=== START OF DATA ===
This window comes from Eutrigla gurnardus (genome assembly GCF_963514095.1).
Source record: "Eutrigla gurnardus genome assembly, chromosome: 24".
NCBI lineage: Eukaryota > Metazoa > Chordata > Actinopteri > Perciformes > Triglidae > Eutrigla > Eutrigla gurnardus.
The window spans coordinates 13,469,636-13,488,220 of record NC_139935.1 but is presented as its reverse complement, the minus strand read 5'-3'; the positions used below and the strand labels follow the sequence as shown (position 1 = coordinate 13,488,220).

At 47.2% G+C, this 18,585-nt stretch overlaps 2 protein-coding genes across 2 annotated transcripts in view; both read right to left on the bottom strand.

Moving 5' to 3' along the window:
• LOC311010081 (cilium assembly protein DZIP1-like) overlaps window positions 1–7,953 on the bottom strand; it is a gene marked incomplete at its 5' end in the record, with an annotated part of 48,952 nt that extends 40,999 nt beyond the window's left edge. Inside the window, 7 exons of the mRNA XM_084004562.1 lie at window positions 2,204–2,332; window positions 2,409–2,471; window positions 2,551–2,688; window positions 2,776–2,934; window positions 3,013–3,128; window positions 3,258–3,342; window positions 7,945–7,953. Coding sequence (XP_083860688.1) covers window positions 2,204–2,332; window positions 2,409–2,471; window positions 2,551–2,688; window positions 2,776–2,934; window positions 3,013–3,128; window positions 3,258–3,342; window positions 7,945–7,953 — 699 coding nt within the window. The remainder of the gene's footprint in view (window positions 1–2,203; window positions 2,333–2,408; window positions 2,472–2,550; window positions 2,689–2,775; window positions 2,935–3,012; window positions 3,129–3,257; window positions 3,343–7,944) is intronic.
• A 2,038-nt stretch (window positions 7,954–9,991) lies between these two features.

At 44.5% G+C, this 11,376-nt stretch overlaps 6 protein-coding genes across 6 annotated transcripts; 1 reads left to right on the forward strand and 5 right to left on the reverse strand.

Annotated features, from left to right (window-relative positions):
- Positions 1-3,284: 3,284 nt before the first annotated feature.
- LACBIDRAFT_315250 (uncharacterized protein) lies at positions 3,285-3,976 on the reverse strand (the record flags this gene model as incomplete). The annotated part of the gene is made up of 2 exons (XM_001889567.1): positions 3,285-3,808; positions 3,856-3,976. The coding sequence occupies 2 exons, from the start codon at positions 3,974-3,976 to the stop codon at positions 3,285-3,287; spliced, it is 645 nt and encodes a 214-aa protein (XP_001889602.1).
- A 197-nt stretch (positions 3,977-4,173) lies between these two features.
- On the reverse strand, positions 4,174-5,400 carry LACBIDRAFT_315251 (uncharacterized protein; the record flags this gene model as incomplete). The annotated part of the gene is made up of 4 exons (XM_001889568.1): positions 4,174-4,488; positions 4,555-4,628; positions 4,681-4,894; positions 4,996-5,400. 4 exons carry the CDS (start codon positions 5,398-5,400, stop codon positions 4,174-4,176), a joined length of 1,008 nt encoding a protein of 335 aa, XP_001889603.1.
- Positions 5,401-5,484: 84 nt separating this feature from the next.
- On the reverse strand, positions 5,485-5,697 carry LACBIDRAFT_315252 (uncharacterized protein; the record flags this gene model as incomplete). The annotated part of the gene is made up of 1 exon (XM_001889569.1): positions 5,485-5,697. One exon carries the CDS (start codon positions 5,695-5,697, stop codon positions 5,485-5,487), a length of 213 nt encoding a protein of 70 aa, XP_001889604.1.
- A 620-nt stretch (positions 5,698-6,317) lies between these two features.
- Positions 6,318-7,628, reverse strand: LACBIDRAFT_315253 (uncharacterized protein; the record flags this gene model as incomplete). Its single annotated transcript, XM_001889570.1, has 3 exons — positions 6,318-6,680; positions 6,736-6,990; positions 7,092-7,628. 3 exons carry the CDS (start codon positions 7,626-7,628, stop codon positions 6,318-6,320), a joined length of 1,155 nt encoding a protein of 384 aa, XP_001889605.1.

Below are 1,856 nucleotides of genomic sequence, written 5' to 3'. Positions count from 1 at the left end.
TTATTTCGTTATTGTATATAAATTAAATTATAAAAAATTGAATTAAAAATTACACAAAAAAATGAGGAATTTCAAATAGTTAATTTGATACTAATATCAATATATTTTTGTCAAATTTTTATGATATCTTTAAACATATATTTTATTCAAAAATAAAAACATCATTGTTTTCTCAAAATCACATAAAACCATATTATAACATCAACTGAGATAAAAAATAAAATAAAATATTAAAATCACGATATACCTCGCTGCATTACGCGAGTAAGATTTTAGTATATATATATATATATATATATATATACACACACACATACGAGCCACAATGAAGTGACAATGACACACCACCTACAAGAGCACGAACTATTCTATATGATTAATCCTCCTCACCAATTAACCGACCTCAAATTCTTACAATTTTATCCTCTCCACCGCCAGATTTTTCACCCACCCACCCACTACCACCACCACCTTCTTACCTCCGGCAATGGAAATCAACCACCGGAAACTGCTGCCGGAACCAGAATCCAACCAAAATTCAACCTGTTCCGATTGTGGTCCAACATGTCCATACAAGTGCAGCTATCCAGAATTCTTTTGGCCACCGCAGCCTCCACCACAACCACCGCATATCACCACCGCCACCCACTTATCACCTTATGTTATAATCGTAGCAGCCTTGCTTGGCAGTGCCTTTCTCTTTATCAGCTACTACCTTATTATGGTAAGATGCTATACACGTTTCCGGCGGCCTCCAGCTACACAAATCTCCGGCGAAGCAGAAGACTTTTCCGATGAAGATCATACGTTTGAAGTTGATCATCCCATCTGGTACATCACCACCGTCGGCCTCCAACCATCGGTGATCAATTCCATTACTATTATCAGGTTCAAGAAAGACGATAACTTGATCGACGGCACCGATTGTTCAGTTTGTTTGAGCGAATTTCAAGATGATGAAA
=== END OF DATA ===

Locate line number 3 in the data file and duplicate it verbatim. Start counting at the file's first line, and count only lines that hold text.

NCBI lineage: Eukaryota > Metazoa > Chordata > Actinopteri > Perciformes > Triglidae > Eutrigla > Eutrigla gurnardus.